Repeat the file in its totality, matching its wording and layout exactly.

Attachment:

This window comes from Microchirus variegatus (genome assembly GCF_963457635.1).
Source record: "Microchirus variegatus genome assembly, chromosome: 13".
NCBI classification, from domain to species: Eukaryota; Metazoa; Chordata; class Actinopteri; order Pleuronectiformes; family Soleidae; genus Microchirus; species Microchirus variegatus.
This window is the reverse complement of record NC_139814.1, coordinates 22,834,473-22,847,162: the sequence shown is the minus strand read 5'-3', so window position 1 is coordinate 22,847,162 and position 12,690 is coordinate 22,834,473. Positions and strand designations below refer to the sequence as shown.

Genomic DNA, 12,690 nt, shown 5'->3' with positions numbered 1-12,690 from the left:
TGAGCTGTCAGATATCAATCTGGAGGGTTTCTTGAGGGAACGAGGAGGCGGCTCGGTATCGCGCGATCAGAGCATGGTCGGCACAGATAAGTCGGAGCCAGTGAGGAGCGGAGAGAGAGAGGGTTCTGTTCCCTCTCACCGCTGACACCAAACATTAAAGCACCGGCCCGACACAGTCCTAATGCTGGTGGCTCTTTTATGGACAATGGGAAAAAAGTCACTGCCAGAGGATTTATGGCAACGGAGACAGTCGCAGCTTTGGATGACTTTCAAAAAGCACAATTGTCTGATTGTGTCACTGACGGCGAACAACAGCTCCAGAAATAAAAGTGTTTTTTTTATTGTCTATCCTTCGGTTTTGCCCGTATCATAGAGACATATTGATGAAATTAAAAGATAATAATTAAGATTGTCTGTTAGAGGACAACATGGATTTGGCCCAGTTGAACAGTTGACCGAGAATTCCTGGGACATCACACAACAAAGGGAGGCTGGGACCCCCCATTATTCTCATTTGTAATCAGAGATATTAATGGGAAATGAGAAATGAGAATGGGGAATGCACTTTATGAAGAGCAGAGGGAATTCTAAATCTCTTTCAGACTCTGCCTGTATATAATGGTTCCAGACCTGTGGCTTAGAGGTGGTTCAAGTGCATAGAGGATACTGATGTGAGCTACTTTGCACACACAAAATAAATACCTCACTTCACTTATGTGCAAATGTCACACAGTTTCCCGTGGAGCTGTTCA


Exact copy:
This window comes from Microchirus variegatus (genome assembly GCF_963457635.1).
Source record: "Microchirus variegatus genome assembly, chromosome: 13".
NCBI classification, from domain to species: Eukaryota; Metazoa; Chordata; class Actinopteri; order Pleuronectiformes; family Soleidae; genus Microchirus; species Microchirus variegatus.
This window is the reverse complement of record NC_139814.1, coordinates 22,834,473-22,847,162: the sequence shown is the minus strand read 5'-3', so window position 1 is coordinate 22,847,162 and position 12,690 is coordinate 22,834,473. Positions and strand designations below refer to the sequence as shown.

Genomic DNA, 12,690 nt, shown 5'->3' with positions numbered 1-12,690 from the left:
TGAGCTGTCAGATATCAATCTGGAGGGTTTCTTGAGGGAACGAGGAGGCGGCTCGGTATCGCGCGATCAGAGCATGGTCGGCACAGATAAGTCGGAGCCAGTGAGGAGCGGAGAGAGAGAGGGTTCTGTTCCCTCTCACCGCTGACACCAAACATTAAAGCACCGGCCCGACACAGTCCTAATGCTGGTGGCTCTTTTATGGACAATGGGAAAAAAGTCACTGCCAGAGGATTTATGGCAACGGAGACAGTCGCAGCTTTGGATGACTTTCAAAAAGCACAATTGTCTGATTGTGTCACTGACGGCGAACAACAGCTCCAGAAATAAAAGTGTTTTTTTTATTGTCTATCCTTCGGTTTTGCCCGTATCATAGAGACATATTGATGAAATTAAAAGATAATAATTAAGATTGTCTGTTAGAGGACAACATGGATTTGGCCCAGTTGAACAGTTGACCGAGAATTCCTGGGACATCACACAACAAAGGGAGGCTGGGACCCCCCATTATTCTCATTTGTAATCAGAGATATTAATGGGAAATGAGAAATGAGAATGGGGAATGCACTTTATGAAGAGCAGAGGGAATTCTAAATCTCTTTCAGACTCTGCCTGTATATAATGGTTCCAGACCTGTGGCTTAGAGGTGGTTCAAGTGCATAGAGGATACTGATGTGAGCTACTTTGCACACACAAAATAAATACCTCACTTCACTTATGTGCAAATGTCACACAGTTTCCCGTGGAGCTGTTCA